BEGIN:VCALENDAR VERSION:2.0 PRODID:-//hacksw/handcal//NONSGML v1.0//EN NAME:discoverLA DESCRIPTION:discoverLosAngeles.com event calendar CATEGORIES:Events,Los Angeles REFRESH-INTERVAL;VALUE=DURATION:P1D SOURCE;VALUE=URI:https://www.discoverlosangeles.com/what-to-do/events/31408/ical.ics BEGIN:VEVENT UID:31408-1a5126d92aa84bb37b90c6503dfb4c12@discoverlosangeles.com SEQUENCE:0 COLOR:skyblue DTSTAMP:20130301T223144Z DTSTART:20130317T140000Z DTEND:20130317T150000Z SUMMARY:CONCENTRATIONARY CINEMA/CONCENTRATIONARY MEMORY DESCRIPTION:Alain Resnais's film Night and Fog, made in 1955, is both one of the most often screened films about the Holocaust and the most criticized for its failure to confront the specificity of the genocide. In their collaborative presentation, Griselda Pollock and Max Silverman shift the debate away from the film’s relation to the Holocaust to propose, instead, that the film's political aesthetics of resistance might better be approached through the prism of concentrationary cinema which, they argue, creates a new form of concentrationary memory. Using a French term, concentrationnaire, created by political prisoners returning from Germany’s concentration camps to define a political novelty that Hannah Arendt identified as the core instrument of totalitarianism’s assault on the human condition, their presentation will suggest that the prism of the concentrationary allows us to focus once again, and not at the expense of Holocaust memory, on the politics rather than the ethics of representation of a terrifying experiment in total domination that seeps beyond the ruins of the concentration camps. Pollock and Silverman have co-directed a four-year project entitled Concentrationary Memories and the Politics of Representation. They are the editors and contributors to the series Concentrationary Cinema, Concentrationary Memories, Concentrationary Imaginaries and Concentrationary Art. X-ALT-DESC:

Alain Resnais's film Night and Fog, made in 1955, is both one of the most often screened films about the Holocaust and the most criticized for its failure to confront the specificity of the genocide. In their collaborative presentation, Griselda Pollock and Max Silverman shift the debate away from the film’s relation to the Holocaust to propose, instead, that the film's political aesthetics of resistance might better be approached through the prism of concentrationary cinema which, they argue, creates a new form of concentrationary memory. Using a French term, concentrationnaire, created by political prisoners returning from Germany’s concentration camps to define a political novelty that Hannah Arendt identified as the core instrument of totalitarianism’s assault on the human condition, their presentation will suggest that the prism of the concentrationary allows us to focus once again, and not at the expense of Holocaust memory, on the politics rather than the ethics of representation of a terrifying experiment in total domination that seeps beyond the ruins of the concentration camps.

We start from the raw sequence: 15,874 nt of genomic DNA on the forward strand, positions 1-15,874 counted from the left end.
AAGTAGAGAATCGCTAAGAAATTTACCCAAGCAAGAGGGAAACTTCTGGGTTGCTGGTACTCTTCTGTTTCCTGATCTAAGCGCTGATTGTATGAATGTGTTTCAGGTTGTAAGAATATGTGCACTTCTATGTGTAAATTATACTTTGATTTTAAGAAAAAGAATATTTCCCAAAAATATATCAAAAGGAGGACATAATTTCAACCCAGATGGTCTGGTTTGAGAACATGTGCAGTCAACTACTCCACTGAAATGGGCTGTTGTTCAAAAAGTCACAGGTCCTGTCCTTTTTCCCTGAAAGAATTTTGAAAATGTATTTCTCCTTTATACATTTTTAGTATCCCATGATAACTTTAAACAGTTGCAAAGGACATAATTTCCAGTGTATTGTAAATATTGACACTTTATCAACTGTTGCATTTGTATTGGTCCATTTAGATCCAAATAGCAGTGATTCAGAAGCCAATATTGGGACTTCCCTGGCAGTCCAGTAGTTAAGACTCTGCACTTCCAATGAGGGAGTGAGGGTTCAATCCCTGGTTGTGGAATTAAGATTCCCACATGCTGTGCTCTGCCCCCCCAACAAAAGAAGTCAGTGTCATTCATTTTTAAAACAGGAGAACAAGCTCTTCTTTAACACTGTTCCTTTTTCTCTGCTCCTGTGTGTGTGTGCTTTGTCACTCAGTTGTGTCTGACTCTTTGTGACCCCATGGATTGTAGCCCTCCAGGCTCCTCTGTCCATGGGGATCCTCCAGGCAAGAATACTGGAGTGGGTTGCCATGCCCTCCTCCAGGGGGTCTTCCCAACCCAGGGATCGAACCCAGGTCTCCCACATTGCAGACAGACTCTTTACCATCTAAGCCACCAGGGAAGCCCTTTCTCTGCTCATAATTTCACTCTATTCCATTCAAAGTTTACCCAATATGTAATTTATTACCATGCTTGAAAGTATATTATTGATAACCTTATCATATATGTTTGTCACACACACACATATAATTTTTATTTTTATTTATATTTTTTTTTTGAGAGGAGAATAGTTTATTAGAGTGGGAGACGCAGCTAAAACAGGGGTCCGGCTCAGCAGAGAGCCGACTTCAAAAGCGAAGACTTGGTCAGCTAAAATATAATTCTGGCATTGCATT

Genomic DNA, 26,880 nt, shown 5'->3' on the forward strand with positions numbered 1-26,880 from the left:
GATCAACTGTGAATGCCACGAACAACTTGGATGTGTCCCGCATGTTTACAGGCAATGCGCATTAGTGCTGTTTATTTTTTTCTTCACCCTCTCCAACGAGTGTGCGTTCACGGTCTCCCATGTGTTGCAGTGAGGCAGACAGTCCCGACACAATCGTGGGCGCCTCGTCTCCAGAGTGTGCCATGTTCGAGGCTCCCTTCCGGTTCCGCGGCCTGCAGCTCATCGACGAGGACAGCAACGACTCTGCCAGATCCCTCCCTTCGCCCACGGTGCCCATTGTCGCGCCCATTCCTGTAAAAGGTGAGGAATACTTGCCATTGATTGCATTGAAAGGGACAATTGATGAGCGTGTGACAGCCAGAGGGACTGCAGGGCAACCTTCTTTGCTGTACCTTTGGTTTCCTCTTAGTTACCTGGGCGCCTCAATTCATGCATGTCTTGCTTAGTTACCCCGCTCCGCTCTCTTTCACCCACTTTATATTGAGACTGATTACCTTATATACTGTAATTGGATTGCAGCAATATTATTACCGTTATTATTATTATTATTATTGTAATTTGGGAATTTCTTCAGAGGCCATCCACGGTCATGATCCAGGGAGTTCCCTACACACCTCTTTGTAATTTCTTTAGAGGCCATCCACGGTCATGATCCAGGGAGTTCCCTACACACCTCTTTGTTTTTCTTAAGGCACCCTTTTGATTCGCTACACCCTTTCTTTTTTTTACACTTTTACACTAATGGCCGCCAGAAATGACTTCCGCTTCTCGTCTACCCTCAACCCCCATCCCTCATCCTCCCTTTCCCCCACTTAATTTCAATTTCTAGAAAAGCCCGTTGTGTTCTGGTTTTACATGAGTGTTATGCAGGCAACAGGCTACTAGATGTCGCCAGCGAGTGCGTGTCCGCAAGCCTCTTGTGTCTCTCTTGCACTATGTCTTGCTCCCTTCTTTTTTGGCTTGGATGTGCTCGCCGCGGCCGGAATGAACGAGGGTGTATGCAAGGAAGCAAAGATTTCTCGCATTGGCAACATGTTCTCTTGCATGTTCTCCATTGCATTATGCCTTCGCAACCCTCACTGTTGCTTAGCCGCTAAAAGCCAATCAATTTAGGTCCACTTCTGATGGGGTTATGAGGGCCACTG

Pollock and Silverman have co-directed a four-year project entitled Concentrationary Memories and the Politics of Representation. They are the editors and contributors to the series Concentrationary Cinema, Concentrationary Memories, Concentrationary Imaginaries and Concentrationary Art.

LOCATION:10899 Wilshire Blvd, CA 90024, CA, 0 GEO:1;1 URL:https://www.discoverlosangeles.com/what-to-do/events/concentrationary-cinemaconcentrationary-memory IMAGE;VALUE=URI;DISPLAY=BADGE,THUMBNAIL;FMTTYPE=image/jpeg:http://www.discoverlosangeles.com/sites/default/files/styles/events_module_thumbnail/public/Activities/hammer0317.png?itok=LzKBBvay CATEGORIES:Film/TV/Radio,Events TRIGGER;RELATED=START:PT1H END:VEVENT END:VCALENDAR